4. 4. Host-to-host Transport Layer <ul><li>Provides reliable data transport between 2 devices, regardless of type of physical media </li></ul><ul><li>Uses ports for identifying which application data is received from so that when it is reassembled is delivered to the correct one </li></ul>
  5. 5. TCP <ul><li>Connection-based protocol which is designed to guarantee data delivery </li></ul><ul><li>Requires added control information (added overhead) </li></ul><ul><li>Relies upon ACK packets. If they aren’t received when expected, TCP retransmits the data. </li></ul><ul><li>Utilizes “sliding window” mechanism which enables multiple packets to be sent simultaneously </li></ul><ul><li>Full-duplex data exchange </li></ul>
  6. 6. User Datagram Protocol (UDP) <ul><li>Does not use ACK packets, not reliable </li></ul><ul><li>Much less packet overhead than TCP </li></ul><ul><li>Does not guarantee data delivery </li></ul><ul><li>Much faster than TCP </li></ul>
  7. 7. The Internetwork Layer and IP <ul><li>Deals primarily with addressing and routing data </li></ul><ul><li>5 protocols work at this level </li></ul><ul><ul><li>Internet Protocol (IP) </li></ul></ul><ul><ul><li>Internet Control Message Protocol (ICMP) </li></ul></ul><ul><ul><li>Address Resolution Protocol (ARP) </li></ul></ul><ul><ul><li>Reverse Address Resolution Protocol (RARP) </li></ul></ul><ul><ul><li>Internet Group Membership Protocol (IGMP) </li></ul></ul>
  8. 8. IP Addressing <ul><li>Identifies network addresses without relying on physical addresses </li></ul><ul><li>Contains both network segment address and device (node) address </li></ul><ul><li>32 bits in lengths (8 bytes) </li></ul><ul><li>Numbers range from 0 to 255 for each octet </li></ul><ul><ul><li>130.218.134.61 </li></ul></ul>
  9. 9. 5 Classes of IP Addresses <ul><li>Class A-First Octet is between 0 and 126 </li></ul><ul><ul><li>0-126.0.0.0 </li></ul></ul><ul><li>Class B-First Octet is between 128 and 191 </li></ul><ul><ul><li>128-192.0.0.0 </li></ul></ul><ul><li>Class C-First Octet is between 192 and 223 </li></ul><ul><ul><li>192-223.0.0.0 </li></ul></ul><ul><li>Class D-First Octet is between 224 and 239 </li></ul><ul><ul><li>224-239.0.0.0 (Reserved) </li></ul></ul><ul><li>Class E-First Octet is between 240 and 255 </li></ul><ul><ul><li>240-255.0.0.0 (reserved) </li></ul></ul>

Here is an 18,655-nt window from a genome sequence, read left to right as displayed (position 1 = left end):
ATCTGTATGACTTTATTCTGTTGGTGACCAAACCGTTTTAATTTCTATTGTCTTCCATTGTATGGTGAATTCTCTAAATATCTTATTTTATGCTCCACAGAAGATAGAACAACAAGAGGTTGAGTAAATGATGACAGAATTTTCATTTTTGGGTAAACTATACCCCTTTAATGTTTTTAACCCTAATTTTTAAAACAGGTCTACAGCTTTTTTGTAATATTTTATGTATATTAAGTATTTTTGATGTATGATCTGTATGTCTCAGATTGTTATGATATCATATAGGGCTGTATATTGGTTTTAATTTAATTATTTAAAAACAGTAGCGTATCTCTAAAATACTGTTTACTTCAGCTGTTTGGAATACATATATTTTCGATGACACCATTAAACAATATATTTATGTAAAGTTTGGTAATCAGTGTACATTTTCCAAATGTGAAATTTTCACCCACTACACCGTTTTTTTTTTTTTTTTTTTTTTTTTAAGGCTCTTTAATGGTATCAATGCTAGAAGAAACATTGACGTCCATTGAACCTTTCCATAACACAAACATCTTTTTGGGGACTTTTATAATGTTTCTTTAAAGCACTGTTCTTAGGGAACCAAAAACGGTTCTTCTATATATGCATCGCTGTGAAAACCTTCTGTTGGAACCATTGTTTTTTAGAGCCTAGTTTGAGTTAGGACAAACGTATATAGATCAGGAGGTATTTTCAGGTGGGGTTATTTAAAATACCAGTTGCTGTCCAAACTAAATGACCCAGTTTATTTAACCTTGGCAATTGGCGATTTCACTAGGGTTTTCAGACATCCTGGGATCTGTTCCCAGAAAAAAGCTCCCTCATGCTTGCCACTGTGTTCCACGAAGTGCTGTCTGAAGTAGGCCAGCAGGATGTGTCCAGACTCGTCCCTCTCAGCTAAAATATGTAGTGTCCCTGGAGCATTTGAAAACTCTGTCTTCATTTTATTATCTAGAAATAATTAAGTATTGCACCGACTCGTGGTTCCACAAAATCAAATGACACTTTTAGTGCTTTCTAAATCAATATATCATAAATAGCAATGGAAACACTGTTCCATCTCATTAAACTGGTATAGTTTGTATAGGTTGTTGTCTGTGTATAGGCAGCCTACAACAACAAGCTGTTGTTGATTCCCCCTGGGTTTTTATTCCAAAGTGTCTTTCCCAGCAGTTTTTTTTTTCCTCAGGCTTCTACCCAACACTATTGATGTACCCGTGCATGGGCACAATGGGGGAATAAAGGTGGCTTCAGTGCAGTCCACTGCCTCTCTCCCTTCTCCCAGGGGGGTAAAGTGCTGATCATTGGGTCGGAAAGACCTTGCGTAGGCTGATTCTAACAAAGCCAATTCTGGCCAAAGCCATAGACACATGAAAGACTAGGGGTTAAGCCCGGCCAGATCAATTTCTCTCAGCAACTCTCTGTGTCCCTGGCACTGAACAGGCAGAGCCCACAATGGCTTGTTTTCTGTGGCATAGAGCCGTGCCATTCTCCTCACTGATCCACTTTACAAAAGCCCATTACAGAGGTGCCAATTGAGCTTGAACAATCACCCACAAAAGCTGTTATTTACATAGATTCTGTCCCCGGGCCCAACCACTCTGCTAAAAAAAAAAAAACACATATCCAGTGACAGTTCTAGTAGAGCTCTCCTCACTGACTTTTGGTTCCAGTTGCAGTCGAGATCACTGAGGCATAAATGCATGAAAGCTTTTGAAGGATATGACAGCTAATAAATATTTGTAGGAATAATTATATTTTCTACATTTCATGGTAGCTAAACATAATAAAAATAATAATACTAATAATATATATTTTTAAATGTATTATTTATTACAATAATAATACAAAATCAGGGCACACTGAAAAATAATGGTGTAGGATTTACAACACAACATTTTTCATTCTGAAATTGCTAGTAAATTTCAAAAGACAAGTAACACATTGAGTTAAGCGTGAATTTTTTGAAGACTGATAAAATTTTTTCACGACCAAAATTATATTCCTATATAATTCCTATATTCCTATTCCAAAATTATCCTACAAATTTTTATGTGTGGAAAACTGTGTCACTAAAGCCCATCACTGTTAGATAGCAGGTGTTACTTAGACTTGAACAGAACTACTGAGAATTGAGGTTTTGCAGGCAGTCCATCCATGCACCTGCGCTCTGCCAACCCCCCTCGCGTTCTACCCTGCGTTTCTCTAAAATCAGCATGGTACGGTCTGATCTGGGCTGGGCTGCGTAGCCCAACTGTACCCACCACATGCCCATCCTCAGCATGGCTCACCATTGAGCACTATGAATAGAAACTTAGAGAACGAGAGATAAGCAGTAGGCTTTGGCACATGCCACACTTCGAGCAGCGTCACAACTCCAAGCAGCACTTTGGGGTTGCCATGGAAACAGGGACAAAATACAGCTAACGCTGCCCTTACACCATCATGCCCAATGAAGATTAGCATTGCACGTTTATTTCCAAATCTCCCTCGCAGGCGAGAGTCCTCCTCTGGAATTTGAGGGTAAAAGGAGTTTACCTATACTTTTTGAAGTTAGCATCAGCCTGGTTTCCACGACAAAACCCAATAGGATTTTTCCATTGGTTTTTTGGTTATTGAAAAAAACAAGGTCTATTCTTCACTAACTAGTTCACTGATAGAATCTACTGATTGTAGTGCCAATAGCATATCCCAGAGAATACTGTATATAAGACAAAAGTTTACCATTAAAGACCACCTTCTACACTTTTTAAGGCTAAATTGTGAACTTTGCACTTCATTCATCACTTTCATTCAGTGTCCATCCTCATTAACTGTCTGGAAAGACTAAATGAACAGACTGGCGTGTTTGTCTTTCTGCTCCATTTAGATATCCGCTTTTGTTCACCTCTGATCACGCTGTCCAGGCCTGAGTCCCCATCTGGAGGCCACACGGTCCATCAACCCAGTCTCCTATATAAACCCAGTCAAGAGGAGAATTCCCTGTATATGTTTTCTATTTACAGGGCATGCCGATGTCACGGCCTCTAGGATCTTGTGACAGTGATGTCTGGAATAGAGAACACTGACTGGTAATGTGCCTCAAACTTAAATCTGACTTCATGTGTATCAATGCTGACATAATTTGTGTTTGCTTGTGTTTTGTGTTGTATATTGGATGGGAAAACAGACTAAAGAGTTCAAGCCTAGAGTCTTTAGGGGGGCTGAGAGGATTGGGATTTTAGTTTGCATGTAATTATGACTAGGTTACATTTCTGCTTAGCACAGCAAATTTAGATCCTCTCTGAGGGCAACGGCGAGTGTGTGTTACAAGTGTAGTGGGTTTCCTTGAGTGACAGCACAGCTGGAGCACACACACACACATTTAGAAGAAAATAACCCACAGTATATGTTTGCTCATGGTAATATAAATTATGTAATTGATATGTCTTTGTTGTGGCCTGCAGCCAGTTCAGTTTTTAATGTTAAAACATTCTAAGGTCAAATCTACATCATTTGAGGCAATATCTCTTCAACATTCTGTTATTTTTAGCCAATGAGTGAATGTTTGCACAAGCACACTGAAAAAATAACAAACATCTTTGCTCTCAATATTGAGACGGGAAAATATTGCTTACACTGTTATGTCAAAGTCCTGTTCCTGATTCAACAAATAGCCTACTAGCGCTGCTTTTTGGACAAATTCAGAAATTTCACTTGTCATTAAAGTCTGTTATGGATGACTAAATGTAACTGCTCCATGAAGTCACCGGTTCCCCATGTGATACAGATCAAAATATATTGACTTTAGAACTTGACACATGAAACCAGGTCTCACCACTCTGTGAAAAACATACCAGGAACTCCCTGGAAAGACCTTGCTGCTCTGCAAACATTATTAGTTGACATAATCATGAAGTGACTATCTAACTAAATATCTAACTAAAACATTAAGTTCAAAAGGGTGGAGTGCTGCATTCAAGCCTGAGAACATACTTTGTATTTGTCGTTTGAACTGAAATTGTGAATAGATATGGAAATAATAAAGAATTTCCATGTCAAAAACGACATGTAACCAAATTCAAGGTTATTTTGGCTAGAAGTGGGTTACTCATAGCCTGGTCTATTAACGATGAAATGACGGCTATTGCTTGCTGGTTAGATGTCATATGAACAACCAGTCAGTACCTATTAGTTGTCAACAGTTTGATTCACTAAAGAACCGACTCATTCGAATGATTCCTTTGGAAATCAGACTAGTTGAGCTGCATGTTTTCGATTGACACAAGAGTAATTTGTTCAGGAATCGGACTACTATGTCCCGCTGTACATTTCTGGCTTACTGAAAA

10. 10. Address Masks <ul><li>An address mask determines which portion of an IP address identifies the network and which portion identifies the host. Like the IP address, the mask is represented by four octets. </li></ul>255.255.255.0 C 255.255.0.0 B 255.0.0.0 A Address Mask Address Class
  11. 11. DNS (Domain Naming System) Names <ul><li>A Fully Qualified Domain Name (FQDN) requires host name and DNS domain name </li></ul><ul><ul><li>microsoft.com </li></ul></ul><ul><ul><li>edtech.kennesaw.edu </li></ul></ul><ul><li>More “human friendly” naming system </li></ul>
  12. 12. IPX/SPX <ul><li>Internetwork Packet Exchange/ Sequenced Packet Exchange </li></ul><ul><li>Novell protocol suite </li></ul><ul><li>IPX is similar to IP (connectionless) </li></ul><ul><li>SPX is similar to TCP (connection-oriented) </li></ul><ul><li>Provides file, print, and application services </li></ul><ul><li>Also provides directory service (tree) </li></ul>
  13. 13. IPX Addressing <ul><li>Uses “watchdog packets” which are sent to inactive stations. If the packet is not returned within a set period of time, the server will terminate the connection </li></ul><ul><li>Uses the MAC address as the IPX node address portion </li></ul><ul><li>Small overhead, good speed </li></ul>